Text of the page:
O'Connor has no agenda. Like Ginsburg, she's a feminist, but unlike Ginsburg she's a secret one She agrees with all Ginsburg's goals (except on abortion where she voted to keep it legal but make it extraordinarily difficult for women who aren't rich to obtain) but doesn't actually favor advancing them very far. Rather, she simply votes not to make things worse. Because she has neither agenda nor philosophy she chooses to decide cases in ways that provide no precedent for anything and no guidance for the lower courts.**
She was almost always in the majority but routinely limited the reach of that majority.
But ultimately, the two working together advanced women's equality in absolute terms. And it couldn't have happened without both of them working together.
Hirshman plays that out with discussion of case after case. She gets into the behind the scenes maneuvering on how opinions get written and the internal dynamics of the Court and the Justices. (Lewis Powell comes off particularly poorly.)
The problem with the thesis is that it's too bold, doesn't quite follow from the evidence she presents, and frankly ignores too much.
For most of her time on the Court, Ginsburg has been the closest one there to being what we think of as a liberal. Yes, she's voted strongly in favor of gender equality - which has had, by the way, some serious success at the Court. But she's pushed other traditional liberal causes, too. She has been, and remains consistently among the Justices favoring due process in criminal cases, government regulation of business, and the welfare state.
In each of those areas, O'Connor has been, shall we say less enthusiastic. Not the most avid voice of traditionally conservative values and positions, her case-by-case jurisprudence, her disinclination to set rules and precedential guidance made her the Court's swing vote when opinions otherwise divided along traditional lines with four votes on each side of an issue. Win O'Connor, and you carried the day even if it didn't do much for the next case up. (My case, of course, was an exception, dammit.) Win Ginsburg and, well, you won Ginsburg.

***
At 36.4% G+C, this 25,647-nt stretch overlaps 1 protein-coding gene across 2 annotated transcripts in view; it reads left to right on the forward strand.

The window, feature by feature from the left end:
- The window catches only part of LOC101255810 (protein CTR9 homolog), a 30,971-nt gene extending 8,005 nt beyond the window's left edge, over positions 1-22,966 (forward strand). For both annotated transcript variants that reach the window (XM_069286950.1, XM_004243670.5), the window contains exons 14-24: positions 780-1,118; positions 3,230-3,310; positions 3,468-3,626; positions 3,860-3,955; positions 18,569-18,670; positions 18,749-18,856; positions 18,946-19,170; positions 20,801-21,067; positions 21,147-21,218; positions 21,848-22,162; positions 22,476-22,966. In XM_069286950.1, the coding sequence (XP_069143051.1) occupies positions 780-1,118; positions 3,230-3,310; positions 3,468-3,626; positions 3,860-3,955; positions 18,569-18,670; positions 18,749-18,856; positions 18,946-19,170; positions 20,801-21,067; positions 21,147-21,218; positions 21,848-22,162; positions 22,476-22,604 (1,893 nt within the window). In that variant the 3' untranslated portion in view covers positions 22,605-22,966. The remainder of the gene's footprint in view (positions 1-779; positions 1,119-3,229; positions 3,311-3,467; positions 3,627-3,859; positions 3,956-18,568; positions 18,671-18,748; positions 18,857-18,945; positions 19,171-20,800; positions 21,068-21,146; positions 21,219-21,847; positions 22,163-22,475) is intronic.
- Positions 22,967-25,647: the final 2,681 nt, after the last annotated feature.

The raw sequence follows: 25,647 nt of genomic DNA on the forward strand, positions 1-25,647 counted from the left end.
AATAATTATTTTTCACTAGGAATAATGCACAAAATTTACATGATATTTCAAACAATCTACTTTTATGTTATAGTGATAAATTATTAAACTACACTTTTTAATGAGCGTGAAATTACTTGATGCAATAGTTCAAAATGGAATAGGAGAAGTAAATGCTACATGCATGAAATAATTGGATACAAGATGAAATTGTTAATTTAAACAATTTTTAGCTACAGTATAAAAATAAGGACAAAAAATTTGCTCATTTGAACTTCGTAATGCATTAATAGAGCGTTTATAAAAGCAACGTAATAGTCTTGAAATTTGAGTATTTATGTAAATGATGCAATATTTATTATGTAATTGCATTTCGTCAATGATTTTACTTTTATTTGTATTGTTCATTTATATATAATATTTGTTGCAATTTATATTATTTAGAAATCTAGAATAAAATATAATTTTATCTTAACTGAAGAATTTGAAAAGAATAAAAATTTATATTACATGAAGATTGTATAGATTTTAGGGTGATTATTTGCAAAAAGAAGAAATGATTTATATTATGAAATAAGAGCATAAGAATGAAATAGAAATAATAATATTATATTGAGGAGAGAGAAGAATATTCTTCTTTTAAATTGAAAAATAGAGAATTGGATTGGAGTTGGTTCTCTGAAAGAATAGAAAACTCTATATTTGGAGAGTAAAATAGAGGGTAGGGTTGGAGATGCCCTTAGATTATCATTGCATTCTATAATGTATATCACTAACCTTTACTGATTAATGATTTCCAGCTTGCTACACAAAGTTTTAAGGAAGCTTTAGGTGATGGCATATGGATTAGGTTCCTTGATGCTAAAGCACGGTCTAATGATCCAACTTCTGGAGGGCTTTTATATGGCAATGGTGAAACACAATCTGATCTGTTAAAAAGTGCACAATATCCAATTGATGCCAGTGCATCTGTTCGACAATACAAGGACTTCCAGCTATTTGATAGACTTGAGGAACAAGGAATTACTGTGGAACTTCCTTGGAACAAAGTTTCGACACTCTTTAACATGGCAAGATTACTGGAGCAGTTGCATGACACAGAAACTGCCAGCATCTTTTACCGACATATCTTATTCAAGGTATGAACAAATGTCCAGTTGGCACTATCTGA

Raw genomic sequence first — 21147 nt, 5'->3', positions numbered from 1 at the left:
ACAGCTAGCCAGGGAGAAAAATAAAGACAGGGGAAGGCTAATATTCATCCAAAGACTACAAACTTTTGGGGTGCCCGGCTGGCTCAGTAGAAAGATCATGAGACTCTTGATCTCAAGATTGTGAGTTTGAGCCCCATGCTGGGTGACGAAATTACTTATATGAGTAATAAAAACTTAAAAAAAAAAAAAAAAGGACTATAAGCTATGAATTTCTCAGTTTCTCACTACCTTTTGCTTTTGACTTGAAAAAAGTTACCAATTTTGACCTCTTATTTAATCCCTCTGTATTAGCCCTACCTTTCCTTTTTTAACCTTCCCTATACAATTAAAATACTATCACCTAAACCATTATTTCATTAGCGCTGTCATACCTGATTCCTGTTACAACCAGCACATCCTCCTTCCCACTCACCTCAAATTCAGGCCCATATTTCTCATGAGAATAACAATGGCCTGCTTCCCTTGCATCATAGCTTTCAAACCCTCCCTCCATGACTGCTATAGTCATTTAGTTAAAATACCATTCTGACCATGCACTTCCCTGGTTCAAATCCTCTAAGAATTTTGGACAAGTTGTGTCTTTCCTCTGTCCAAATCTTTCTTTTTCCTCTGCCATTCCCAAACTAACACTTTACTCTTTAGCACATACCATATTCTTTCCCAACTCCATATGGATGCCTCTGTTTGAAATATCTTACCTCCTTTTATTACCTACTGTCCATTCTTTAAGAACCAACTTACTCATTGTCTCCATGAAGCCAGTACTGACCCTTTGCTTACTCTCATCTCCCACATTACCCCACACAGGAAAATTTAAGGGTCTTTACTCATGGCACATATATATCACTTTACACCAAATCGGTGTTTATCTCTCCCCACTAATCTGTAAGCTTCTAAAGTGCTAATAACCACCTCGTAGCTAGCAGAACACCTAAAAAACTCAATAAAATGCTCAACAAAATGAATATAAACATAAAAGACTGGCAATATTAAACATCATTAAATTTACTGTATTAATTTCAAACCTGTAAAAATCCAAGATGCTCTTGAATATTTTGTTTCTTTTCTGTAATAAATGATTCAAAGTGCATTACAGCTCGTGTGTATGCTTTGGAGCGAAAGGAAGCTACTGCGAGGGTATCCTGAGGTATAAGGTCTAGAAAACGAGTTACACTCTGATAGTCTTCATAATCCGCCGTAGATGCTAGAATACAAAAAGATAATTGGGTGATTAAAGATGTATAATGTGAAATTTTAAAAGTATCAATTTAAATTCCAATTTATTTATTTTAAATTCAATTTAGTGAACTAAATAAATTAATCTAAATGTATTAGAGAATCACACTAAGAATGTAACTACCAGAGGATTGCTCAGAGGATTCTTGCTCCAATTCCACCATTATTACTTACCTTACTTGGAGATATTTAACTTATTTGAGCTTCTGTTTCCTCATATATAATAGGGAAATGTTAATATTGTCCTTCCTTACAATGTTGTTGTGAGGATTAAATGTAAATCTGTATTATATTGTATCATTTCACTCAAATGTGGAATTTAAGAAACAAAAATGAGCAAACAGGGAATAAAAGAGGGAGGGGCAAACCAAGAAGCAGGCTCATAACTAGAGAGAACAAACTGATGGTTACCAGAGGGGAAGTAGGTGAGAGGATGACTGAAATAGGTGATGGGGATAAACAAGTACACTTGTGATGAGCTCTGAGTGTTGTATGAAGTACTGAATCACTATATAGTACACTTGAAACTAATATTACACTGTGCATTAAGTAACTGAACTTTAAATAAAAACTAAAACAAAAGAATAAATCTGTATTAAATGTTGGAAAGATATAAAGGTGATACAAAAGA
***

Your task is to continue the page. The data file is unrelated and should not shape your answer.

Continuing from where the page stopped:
So did they "change the world"? Hardly. They changed the complexion of the Court itself, of course. And that has had consequences. It's given the lie to the claim that women can't. It's allowed them to serve as role models for a couple of generations now. And it's affected some votes and, therefore, some rules of our society. They moved a set of issues - important ones, but just one set. And in very large part, Ginsburg moved it before either of them got on the Court and O'Connor resisted undoing what she'd achieved.
Hirshman's occasionally just wrong about something. She defines "borking," a term growing out of the confirmation hearings of Robert Bork (who of course did not get on the Court) as "killing a nominee by letting him expand upon his weirdly marginal beliefs." Not so. Borking is the systematic, unfair, and dishonest vilification of someone - especially a candidate for public office. (Whether Bork was actually borked is a arguable; the question depends on whether the attacks on him were fair, a matter of some dispute.)
Hirshman's prose is sometimes too glib and at times jarringly colloquial. Some of her characterizations veer toward caricature (especially of Lewis Powell, who's almost borked himself here). There are things one would like more of - including the less than cordial relationship William Brennan had with O'Connor after he, in dissent, derided an early opinion of hers as an "exercise in judicial activism." Hirshman references the story, then lets it go.
These are quibbles. Sisters in Law is on the whole engaging and informative. Hirshman has an eye for the telling anecdote. An if O'Connor and Ginsburg haven't changed the world, they've certainly made their mark.
*The stories are well known.
O'Connor, getting no traction on the job market after law school because firm after firm explained that they didn't hire women, finally used connections to speak with one of the big shots at Gibson, Dunn & Crutcher. She was told that the firm never hired a woman lawyer and never would. "Our clients wouldn't stand for it." But he did offer her a shot at a job as a legal secretary.
Ginsburg, too, was not offered a job at a firm after law school. But some of her professors thought she could do better. They recommended her to their close connection, Justice Felix Frankfurter, urging him to hire her as a law clerk. Nope. "I'm not hiring a woman."
**O'Connor's vote in the case I almost won is a perfect example. This is settled law, she joined Breyer in saying, just, do what we told you 43 years ago. Ginsburg's vote remains to me a mystery.
My thanks to Harper Collins for sending me an advance copy of the book to review.